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Lynparza Survival Benefit, FDA Approval in Early-Stage Breast Cancer Could Broaden Genetic Testing


NEW YORK – More than three years after receiving adjuvant treatment with Merck and AstraZeneca's PARP inhibitor Lynparza (olaparib), early-stage breast cancer patients with BRCA1/2 mutations and at high risk of relapse experienced a 32 percent overall survival improvement versus patients on placebo, according to new results from the Phase III OlympiA trial.

In the trial, more than 1,800 patients with germline BRCA1 or BRCA2 mutations received either Lynparza or placebo for one year after local treatment and neoadjuvant or adjuvant chemotherapy. Based on Lynparza's impact on invasive disease-free survival and overall survival, the US Food and Drug Administration on Friday approved the PARP inhibitor for this patient population, designating Myriad Genetics' BRACAnalysis CDx as a test to identify patients with germline BRCA1/2 mutations who are eligible for treatment.

Despite oncologists knowing about Lynparza's invasive disease-free survival benefit in this setting since the American Society of Clinical Oncology's annual meeting last summer, the FDA held off on approving Lynparza until there was proof of overall survival benefit, too.

In a European Society for Medical Oncology plenary presentation on Wednesday, Andrew Tutt, head of the division of breast cancer research at the Institute of Cancer Research, detailed the overall survival analysis. Three years after treatment, the overall survival rate for Lynparza-treated patients was 92.8 percent versus 89.1 percent among patients on placebo. After four years of follow-up, these rates were 89.8 percent versus 86.4 percent, respectively. The safety profile was consistent with what the researchers had previously seen with Lynparza.

The survival benefit, Tutt pointed out, was consistent among patients with both hormone receptor (HR)-positive and triple-negative breast cancers, although TNBC patients made up the vast majority of patients in the trial. The therapy appeared to consistently benefit patients who harbored BRCA1 and BRCA2 germline mutations, although nearly two-thirds of patients in the trial had BRCA1 mutations, so the treatment would need to be tested in a larger BRCA2-mutated group to confirm this.

Universal germline testing implications

When Lynparza's invasive disease-free survival benefit was first presented last summer, many in the field began to ask whether Lynparza's regulatory approval in this setting might spur changes in BRCA1/2 testing patterns so all breast cancer patients are evaluated for these mutations. In the wake of the confirmed overall survival benefit with the PARP inhibitor and the subsequent regulatory approval, the question is again top of mind.

In a discussion following Tutt's presentation on Wednesday, Memorial Sloan Kettering's Chief of Breast Medicine Mark Robson suggested that this universal genetic testing question will be answered differently within different health systems.

In the US specifically, the most recent National Comprehensive Cancer Network (NCCN) guidelines recommend testing for mutations in germline high-penetrance breast cancer susceptibility genes — specifically BRCA1, BRCA2, CDH1, PALB2, PTEN, and TP53 — for any patient diagnosed with TNBC as well as "to aid in adjuvant treatment decisions with olaparib for high-risk HER2-negative breast cancer."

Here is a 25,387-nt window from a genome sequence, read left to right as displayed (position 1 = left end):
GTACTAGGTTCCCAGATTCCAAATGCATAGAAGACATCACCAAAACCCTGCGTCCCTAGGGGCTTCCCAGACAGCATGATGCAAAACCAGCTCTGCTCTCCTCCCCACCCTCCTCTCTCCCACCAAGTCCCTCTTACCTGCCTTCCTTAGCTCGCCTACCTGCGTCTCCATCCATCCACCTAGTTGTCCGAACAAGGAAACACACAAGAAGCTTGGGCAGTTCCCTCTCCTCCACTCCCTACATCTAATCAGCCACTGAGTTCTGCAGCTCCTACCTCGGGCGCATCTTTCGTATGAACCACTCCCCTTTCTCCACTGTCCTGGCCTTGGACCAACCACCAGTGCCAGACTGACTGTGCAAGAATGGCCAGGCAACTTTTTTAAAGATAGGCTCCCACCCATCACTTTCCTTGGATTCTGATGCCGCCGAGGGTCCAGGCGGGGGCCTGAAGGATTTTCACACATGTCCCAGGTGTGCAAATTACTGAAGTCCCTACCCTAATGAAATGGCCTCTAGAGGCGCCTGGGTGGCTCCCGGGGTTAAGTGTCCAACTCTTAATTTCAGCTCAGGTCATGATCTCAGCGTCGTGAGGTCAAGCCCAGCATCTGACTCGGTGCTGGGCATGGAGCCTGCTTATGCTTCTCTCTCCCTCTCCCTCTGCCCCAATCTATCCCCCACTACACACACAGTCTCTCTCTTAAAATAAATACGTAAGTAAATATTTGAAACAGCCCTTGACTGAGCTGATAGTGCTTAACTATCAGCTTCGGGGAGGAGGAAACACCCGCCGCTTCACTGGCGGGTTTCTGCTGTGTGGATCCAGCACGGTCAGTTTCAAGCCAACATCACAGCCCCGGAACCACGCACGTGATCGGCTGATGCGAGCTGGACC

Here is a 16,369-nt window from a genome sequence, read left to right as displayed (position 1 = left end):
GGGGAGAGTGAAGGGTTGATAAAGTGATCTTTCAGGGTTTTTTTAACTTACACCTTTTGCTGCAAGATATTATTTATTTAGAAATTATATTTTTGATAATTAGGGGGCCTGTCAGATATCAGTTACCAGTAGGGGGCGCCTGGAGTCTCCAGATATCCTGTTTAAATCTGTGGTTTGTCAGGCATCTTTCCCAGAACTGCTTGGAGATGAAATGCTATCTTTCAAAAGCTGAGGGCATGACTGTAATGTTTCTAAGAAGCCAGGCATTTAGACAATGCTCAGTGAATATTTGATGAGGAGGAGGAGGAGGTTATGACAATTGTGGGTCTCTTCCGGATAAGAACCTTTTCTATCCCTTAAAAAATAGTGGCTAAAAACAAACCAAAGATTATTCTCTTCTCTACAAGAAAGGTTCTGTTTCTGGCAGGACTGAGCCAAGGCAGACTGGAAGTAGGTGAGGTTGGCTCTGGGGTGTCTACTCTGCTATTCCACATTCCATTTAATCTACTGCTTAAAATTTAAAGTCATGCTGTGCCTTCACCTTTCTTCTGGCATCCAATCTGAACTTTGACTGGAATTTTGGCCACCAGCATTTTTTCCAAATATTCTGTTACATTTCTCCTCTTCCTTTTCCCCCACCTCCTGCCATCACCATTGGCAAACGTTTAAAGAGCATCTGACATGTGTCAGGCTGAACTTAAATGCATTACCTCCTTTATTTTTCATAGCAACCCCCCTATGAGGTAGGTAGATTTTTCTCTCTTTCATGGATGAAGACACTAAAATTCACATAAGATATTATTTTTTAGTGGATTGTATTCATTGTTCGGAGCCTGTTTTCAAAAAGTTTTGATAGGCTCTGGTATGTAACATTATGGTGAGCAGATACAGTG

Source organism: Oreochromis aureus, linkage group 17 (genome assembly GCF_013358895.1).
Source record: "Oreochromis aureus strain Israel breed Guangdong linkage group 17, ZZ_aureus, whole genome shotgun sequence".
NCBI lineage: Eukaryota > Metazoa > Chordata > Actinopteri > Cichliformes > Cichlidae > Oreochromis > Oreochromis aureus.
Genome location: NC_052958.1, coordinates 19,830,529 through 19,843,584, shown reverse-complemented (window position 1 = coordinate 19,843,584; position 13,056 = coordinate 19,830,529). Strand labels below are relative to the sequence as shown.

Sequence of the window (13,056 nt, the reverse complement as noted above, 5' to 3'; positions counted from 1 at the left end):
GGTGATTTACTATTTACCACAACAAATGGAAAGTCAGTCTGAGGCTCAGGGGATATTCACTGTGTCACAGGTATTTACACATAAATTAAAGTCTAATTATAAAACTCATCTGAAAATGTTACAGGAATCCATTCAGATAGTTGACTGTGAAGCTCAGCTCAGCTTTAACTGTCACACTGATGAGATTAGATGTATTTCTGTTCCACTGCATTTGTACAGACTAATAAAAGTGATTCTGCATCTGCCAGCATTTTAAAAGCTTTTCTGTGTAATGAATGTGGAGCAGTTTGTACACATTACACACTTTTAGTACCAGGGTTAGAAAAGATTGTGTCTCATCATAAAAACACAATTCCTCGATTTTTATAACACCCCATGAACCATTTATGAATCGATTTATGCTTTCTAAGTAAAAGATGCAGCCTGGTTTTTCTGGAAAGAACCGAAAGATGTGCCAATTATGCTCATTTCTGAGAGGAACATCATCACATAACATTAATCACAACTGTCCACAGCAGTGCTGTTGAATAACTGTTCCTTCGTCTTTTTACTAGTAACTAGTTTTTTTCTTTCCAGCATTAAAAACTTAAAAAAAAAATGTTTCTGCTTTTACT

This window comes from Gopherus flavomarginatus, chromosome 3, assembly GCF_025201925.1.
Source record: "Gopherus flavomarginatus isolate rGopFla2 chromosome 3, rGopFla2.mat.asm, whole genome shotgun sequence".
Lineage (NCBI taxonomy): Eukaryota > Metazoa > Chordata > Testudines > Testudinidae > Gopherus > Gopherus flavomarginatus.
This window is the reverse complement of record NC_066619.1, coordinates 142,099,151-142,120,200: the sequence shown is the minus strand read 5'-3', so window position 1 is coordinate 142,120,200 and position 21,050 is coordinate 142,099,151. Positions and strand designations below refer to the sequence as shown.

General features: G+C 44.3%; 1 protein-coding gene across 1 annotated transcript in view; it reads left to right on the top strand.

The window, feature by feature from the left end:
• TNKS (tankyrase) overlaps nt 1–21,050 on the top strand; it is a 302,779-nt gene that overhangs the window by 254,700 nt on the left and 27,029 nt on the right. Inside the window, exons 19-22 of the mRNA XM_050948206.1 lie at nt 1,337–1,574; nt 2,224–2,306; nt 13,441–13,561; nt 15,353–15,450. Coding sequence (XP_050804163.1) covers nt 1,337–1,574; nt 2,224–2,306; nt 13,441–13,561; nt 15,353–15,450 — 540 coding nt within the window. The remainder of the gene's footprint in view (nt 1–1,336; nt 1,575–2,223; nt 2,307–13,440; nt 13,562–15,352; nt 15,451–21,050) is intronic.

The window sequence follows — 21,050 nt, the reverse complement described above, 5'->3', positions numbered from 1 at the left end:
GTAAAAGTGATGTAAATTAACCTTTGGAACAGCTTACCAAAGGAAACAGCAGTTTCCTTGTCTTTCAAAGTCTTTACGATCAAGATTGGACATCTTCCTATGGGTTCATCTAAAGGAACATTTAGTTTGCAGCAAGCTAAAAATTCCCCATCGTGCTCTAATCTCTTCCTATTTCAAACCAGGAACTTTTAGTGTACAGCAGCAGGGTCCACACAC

The "high-risk" element of the guideline is not defined, although for patients beyond TNBC the guidelines say testing is clinically indicated for all patients under age 45. For patients between age 46 and 50, they stipulate testing should be ordered for patients with unknown or limited family cancer history; multiple primary breast cancers; or at least one close blood relative with breast, ovarian, pancreatic, or prostate cancer at any age. Above age 51, the guidelines become more limited, but as Robson shared in his presentation, only about 0.4 percent of patients over age 50 who do not meet NCCN criteria will wind up having a BRCA1/2 alteration, and this is an even smaller number under age 60.

The NCCN criteria for germline testing, as they're now written, do cast a wide net but are still likely to miss some patients with BRCA1/2 mutations, Robson said. Knowledge of germline BRCA1/2 mutations have implications beyond breast cancer patients' treatment, including informing patients' future risk of cancers as well as their blood relatives' cancer risks. On the flip side, many health systems, concerned about near-term costs, may balk at the prospect of conducting germline genetic testing on every breast cancer patient.

"If one is focusing on BRCA1 and BRCA2 for treatment-related purposes, testing everybody may not be necessary," Robson said, suggesting that the criteria used to enroll patients to OlympiA could be a good roadmap to follow. In OlympiA, investigators used clinical features like node positivity to determine if patients were at high risk of relapse.

"My thinking is that olaparib should be offered to anyone who meets the entry criteria for the study, and if that means doing testing in a non-NCCN category, then so be it," he said. "Genetic testing should be liberalized for women who are at high risk and meet the OlympiA entry criteria, but the detection rate in women who are over 50 or 60 who don't meet NCCN is extremely low."

Robson also emphasized that this does and should apply to patients with HR-positive breast cancer, who still derived an overall survival benefit in OlympiA, even though this subpopulation was significantly smaller than those with TNBC.

"One thing that we have to remember is to test appropriate hormone receptor-positive patients," he said. "There's such a focus on triple-negative disease that hormone receptor-positive BRCA carriers sometimes get forgotten — and yet they clearly would benefit here, and we must keep them in mind in the future."